Making sense of the enormous amount of student data in any classroom or school is probably the biggest challenge we face individually and in our school communities. Here you'll find everything from one-page templates created by teachers for use in their classrooms to videos of staff teams poring over large data sets. We don't have all the answers, but we do provide tools to help you ask better questions as you evaluate students and talk about assessments with your colleagues.
Heather Fisher shares a process to help teachers learn to admire student writers and find the beauty in their work.
Heather Fisher considers the research behind gamified experiences and applies it to a lengthy first-grade phonics assessment. Heather challenges us to gamify assessments to maintain the integrity of the assessment while increasing student engagement.
Christy Rush-Levine uses one-page reading responses as a simple culminating activity to provide closure for book clubs. However, the data they offer about readers is far from simple.
As teachers we do many things to get to know our students as readers and writers and mathematicians. Josie Stewart and Hannah Tills lead us to consider how to get to know our students as digital learners.
Josie Stewart and Hannah Tills know the end of the school year is full, yet they take the time to reflect and celebrate what learners have built throughout the year by asking students to create a plan for a final celebration.
Tara Barnett and Kate Mills share how to create and use learning progressions to support students in deepening their understanding of theme. Download a copy of a theme progression.
Heather Fisher shares how to rebrand data meetings as mining meetings to turn anxiety and frustration into actionable and meaningful responses to data.
Dana Murphy describes an approach to “data-review days” that looks beyond numbers to the faces of kids and talks about all kids in all of their humanity.
Ruth Metcalfe releases responsibility to her first-grade class to create formative assessments and take ownership in their learning.
Julie Cox makes a case for reflection as an essential tool for growth and innovations. She shares simple and powerful practices that will allow all educators to continue to deepen their instructional practices.
Ruth Ayres outlines different kinds of share sessions and different formats for the share, including some that take advantage of technology.
Matt Renwick reminds us that there is a lot of information available in our classrooms that can inform instruction. Some of it is “hiding in plain sight,” for example reading logs.
Gretchen Schroeder shares the way she adjusts her reading quizzes to assess students’ analysis and deep thinking about texts.
Gretchen Schroeder asks herself tough questions about her late-work policy for high school students. In the end, she changed her late-work policy and found that it took no effort on her part, other than a shift in mindset, while yielding powerful results.
Leigh Anne Eck provides a guide to developing an End-of-Year Reflection for students to consider their own growth, as well as offer advice regarding curriculum and instruction.
Tammy Mulligan shares small and mighty moves when assessing students online.
Jen Schwanke provides some critical questions for teachers to ask when they are interpreting a standard and bringing it to life with students.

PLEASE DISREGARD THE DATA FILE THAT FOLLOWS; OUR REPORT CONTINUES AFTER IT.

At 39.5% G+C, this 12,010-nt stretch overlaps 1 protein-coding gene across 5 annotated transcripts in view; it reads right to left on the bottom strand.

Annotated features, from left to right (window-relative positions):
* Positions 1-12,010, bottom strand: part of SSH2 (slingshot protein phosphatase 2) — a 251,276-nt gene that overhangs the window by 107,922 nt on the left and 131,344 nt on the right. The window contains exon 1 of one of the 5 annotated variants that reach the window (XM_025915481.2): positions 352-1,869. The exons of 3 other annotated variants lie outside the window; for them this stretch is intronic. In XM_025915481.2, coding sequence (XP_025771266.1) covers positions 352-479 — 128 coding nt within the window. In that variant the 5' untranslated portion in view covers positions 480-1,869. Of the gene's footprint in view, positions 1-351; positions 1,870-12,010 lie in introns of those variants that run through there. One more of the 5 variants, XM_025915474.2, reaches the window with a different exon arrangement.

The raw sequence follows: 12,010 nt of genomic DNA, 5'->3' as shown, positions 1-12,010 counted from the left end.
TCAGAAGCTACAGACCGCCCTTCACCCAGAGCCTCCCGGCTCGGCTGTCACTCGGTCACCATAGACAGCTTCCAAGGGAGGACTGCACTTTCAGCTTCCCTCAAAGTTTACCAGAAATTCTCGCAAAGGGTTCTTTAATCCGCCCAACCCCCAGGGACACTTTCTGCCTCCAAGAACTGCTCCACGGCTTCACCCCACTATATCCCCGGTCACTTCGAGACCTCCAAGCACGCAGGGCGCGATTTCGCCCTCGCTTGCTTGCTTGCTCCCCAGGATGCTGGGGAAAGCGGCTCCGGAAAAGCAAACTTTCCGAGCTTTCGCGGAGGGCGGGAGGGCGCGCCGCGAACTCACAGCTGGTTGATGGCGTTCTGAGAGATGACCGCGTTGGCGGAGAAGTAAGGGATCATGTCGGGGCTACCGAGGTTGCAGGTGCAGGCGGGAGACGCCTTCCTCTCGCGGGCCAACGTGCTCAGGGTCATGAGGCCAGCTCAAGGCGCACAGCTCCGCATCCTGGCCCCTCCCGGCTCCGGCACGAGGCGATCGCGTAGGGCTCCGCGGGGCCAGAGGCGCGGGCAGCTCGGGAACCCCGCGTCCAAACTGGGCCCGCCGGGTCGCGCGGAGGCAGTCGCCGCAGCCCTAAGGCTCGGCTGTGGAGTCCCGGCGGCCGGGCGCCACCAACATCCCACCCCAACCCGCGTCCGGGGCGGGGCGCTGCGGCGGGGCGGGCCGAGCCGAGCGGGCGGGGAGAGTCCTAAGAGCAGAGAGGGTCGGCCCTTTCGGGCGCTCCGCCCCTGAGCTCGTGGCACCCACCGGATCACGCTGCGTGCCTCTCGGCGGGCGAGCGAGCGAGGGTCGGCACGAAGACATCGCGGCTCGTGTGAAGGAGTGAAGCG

Matt Renwick finds the data closest to the students we serve is more helpful to teachers than many benchmarks or screener scores.
Tammy Mulligan shares how she introduces students to the process of interpreting literature at different grade and developmental levels.
Mark Levine wonders why his most some of his most skilled readers take the most time to get through texts. So he asks them, and gets some fascinating answers he uses to assist struggling students.
Bitsy Parks finds inspiration for her teaching journal in the work of Debbie Miller. She explains how she uses her journal daily, and how it has evolved over time.
Kate Mills notes her own miscues in reading a bedtime story to her young children, and thinks about what that means for analyzing the running records of readers in primary classrooms.
Tammy Mulligan explains the process of having students analyze and create models of good writing and analysis for assessing themselves and peers.
Stephanie Affinito encounters an unexpected by-product of testing for her son—the uninterrupted reading time waiting for others to finish builds a good habit. She shares how teachers might reclaim 10 minutes a day for independent reading.
Teaching the genre of tests can seem far removed from writing workshop. Matt Renwick explores how to teach constructed response in a way that is integrated with the tenets of good workshop instruction.
Franki Sibberson uses status of the class each day as a window into her fledgling reading community.
Dana Murphy finds that adding numbers of pages to her status-of-the-class list for reading makes all the difference in assessing students’ growth and needs as readers.
Mark Levine releases responsibility for teaching and assessment to students late in the school year, and hears echoes of learning from previous units.
Dana Murphy explains how her small-group planner is an essential tool for organizing groups in her fourth-grade classroom.
Ruth Ayres is interrupted during a busy day by a first-grade teacher who enthuses over the details in a student draft. This leads to some reflection on the importance of taking time to marvel.
Get full access to all Choice Literacy article content
Get full access to all Choice Literacy video content
Access Choice Literacy course curriculum and training